"We can better estimate the population size of these systems in the universe and also better understand how these systems 'get together' in the first place," Scott said. "On the extended wish list we would soon hope to have a supernova which goes off somewhere close so that we can capture the expected gravitational waves from this type of event and better model the supernova process."
The detection teams are also working on a way to detect the result of two neutron stars that briefly create a bigger neutron star when they collide. It's possible that this bigger neutron star would be short-lived, but any detection from it could inform the astronomers about the collision process for neutron stars and their structure.
San Francisco, Aug 20 (AP/UNB) — Soon, you could get fewer familiar ads following you around the internet — or at least on Facebook.
Facebook is launching a long-promised tool that lets you block the social network from gathering information about you on outside websites and apps.
The company said Tuesday that it is adding a section where you can see the activity that Facebook tracks outside its service via its "like" buttons and other means. You can choose to turn off the tracking; otherwise, tracking will continue the same way it has been.
Formerly known as "clear history," the tool will now go by the somewhat awkward name "off-Facebook activity." The feature will be available in South Korea, Ireland and Spain on Tuesday, consistent with Facebook's tendency to launch features in smaller markets first. The company did not give a timeline for when it might expand it to the U.S. and other countries, only that it will be in "coming months."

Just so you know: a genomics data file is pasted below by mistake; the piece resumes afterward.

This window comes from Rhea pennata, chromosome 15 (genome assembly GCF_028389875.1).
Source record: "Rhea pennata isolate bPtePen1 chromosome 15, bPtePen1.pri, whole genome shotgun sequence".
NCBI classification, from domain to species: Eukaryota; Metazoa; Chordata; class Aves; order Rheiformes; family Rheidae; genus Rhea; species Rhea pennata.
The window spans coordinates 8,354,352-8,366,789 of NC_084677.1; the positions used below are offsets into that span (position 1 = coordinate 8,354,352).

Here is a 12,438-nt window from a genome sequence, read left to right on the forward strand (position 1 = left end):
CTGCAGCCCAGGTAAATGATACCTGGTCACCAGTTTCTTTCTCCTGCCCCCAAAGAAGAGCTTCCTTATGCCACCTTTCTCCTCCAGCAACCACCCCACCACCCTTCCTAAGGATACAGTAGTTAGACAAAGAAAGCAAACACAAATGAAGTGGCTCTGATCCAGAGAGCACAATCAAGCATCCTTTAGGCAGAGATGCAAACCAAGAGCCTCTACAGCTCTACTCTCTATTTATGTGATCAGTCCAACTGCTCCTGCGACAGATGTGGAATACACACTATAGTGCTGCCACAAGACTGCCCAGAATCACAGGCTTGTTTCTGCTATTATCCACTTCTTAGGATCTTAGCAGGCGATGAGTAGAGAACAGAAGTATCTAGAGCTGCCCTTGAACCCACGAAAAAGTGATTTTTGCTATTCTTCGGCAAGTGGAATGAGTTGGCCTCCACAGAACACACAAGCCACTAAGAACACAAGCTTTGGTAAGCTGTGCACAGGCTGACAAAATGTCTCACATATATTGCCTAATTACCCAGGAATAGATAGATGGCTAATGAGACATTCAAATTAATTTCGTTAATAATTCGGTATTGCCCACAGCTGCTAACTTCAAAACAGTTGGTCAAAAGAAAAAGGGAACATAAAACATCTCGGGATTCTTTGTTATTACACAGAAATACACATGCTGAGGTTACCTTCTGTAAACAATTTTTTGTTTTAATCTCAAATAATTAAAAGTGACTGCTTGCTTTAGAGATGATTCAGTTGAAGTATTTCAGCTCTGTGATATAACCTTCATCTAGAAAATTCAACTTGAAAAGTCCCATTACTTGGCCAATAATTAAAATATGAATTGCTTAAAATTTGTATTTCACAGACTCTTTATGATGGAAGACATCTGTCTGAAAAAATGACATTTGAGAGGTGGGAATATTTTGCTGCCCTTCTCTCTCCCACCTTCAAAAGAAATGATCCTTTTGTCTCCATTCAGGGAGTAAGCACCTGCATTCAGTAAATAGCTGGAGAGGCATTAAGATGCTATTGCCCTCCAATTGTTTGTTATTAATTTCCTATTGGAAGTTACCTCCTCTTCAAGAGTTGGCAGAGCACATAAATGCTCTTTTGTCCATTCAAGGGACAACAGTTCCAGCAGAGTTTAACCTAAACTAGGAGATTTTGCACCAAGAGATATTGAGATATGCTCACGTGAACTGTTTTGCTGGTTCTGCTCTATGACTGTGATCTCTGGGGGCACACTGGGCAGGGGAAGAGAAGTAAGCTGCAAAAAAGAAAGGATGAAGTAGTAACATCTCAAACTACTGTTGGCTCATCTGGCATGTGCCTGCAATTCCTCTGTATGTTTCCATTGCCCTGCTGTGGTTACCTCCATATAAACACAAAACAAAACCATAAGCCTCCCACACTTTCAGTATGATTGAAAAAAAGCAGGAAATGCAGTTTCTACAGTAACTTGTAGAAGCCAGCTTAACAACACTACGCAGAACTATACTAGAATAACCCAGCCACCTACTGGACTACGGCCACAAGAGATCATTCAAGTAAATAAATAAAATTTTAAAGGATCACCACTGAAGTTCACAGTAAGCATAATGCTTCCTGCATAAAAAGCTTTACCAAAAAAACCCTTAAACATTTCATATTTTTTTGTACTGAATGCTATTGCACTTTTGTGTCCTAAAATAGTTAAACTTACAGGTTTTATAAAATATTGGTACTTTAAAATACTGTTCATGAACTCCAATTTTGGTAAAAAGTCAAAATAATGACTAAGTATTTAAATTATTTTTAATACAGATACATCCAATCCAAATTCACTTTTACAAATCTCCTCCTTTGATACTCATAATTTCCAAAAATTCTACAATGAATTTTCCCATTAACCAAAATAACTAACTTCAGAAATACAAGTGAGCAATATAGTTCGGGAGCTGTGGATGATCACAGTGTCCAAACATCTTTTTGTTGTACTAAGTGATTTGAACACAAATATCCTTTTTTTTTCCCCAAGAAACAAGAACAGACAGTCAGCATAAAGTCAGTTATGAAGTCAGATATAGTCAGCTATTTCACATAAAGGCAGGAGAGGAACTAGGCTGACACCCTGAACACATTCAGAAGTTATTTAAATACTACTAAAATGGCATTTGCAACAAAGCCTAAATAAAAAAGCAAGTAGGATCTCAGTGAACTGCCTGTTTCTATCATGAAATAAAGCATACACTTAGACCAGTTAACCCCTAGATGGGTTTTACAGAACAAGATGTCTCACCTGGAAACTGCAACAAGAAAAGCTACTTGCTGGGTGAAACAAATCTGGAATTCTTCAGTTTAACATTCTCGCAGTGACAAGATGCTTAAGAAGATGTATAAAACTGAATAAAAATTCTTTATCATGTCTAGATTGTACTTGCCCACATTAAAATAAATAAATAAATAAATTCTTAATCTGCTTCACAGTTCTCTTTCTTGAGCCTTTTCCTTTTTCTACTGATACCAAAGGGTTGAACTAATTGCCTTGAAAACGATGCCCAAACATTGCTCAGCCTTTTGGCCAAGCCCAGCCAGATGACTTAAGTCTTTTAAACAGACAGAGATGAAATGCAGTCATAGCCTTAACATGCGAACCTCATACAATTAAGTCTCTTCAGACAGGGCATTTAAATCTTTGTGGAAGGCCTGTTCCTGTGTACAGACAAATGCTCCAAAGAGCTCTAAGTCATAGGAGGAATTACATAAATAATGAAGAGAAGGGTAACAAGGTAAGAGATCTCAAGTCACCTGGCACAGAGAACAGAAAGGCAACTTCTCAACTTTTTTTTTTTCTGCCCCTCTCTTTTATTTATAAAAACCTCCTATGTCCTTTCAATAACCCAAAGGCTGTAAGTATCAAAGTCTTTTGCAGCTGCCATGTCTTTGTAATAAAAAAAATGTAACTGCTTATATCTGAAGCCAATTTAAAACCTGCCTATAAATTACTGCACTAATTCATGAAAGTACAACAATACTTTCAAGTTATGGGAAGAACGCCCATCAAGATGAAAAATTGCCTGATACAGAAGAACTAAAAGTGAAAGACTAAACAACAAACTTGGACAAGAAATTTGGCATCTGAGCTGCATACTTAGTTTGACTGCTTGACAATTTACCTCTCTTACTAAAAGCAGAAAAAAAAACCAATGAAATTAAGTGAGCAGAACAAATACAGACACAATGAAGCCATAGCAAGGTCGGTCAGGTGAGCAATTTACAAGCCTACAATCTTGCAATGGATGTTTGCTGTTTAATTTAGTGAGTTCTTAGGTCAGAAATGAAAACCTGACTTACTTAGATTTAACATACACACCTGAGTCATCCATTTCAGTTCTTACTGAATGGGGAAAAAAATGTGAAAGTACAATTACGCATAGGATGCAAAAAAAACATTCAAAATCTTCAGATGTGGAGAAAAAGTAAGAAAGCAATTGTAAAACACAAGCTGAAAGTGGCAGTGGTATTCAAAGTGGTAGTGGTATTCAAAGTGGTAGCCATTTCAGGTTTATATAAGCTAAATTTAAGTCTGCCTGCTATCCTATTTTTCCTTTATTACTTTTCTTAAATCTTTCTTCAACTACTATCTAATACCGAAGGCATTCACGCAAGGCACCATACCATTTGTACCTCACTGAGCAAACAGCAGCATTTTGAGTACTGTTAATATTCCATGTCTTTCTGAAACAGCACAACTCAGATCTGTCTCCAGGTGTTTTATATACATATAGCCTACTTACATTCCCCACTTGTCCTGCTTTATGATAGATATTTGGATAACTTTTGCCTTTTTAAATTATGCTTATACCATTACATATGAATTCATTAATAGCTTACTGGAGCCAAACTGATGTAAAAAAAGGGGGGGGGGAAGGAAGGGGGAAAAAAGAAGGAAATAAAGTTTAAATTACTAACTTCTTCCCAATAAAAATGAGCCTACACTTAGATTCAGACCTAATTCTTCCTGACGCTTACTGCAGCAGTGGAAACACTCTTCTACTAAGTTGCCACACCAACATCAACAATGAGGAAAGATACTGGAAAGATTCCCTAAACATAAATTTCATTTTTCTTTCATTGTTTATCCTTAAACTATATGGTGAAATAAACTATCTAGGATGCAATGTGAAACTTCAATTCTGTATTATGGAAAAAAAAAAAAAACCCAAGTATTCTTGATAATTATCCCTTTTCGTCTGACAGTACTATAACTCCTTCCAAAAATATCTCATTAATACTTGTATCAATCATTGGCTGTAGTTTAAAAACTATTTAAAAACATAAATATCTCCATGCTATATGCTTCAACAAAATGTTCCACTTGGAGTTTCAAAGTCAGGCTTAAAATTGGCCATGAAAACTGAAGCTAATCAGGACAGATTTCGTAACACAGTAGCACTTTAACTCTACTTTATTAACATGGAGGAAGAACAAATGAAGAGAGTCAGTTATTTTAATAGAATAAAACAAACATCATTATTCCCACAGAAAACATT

Blocking the tracking, which is on by default, could mean fewer ads that seem familiar — for example, for a pair of shoes you decided not to buy, or a nonprofit you donated money to. It won't change the actual number of ads you'll see on Facebook.
Facebook faces increasing governmental scrutiny over its privacy practices, including a record $5 billion fine from the U.S. Federal Trade Commission for mishandling user data. Boosting its privacy protections could help the company pre-empt regulation and further punishment. But it's a delicate dance, as Facebook still depends on highly targeted advertising for nearly all of its revenue.
CEO Mark Zuckerberg announced the "clear history" feature more than a year ago. The company said building it has been a complicated technical process, which is also the reason for the slow, gradual rollout. Facebook said it sought input from users, privacy experts and policymakers along the way, which led to some changes. For instance, users will be able to disconnect their activity from a specific websites or apps, or reconnect to a specific site while keeping other future tracking turned off.
You'll be able to access the feature by going to your Facebook settings and scrolling down to "your Facebook information." The "off-Facebook activity" section will be there when it launches.
The tool will let you delete your past browsing history from Facebook and prevent it from keeping track of your future clicks, taps and website visits going forward. Doing so means that Facebook won't use information gleaned from apps and websites to target ads to you on Facebook, Instagram and Messenger. It also won't use such information to show you posts that Facebook thinks you might like based on your offsite activity, such as news articles shared by your friends.
"We do think this could have an impact on our revenue," said Stephanie Max, product manager at Facebook, adding that this will depend on how people will use the tool. But she added that giving people "transparency and control" is important.
Off-Facebook activity is one of many pieces of information that Facebook uses to target ads to people. The changes won't affect how your actions on Facebook are used to show you ads. It also won't change the metrics Facebook sends back to advertisers to tell them how well their ads work.
Shenzhen, Aug 20 (AP/UNB) — The founder of Chinese tech giant Huawei said Tuesday he expects no relief from U.S. export curbs because of the political climate in Washington but expressed confidence the company will thrive because it is developing its own technology.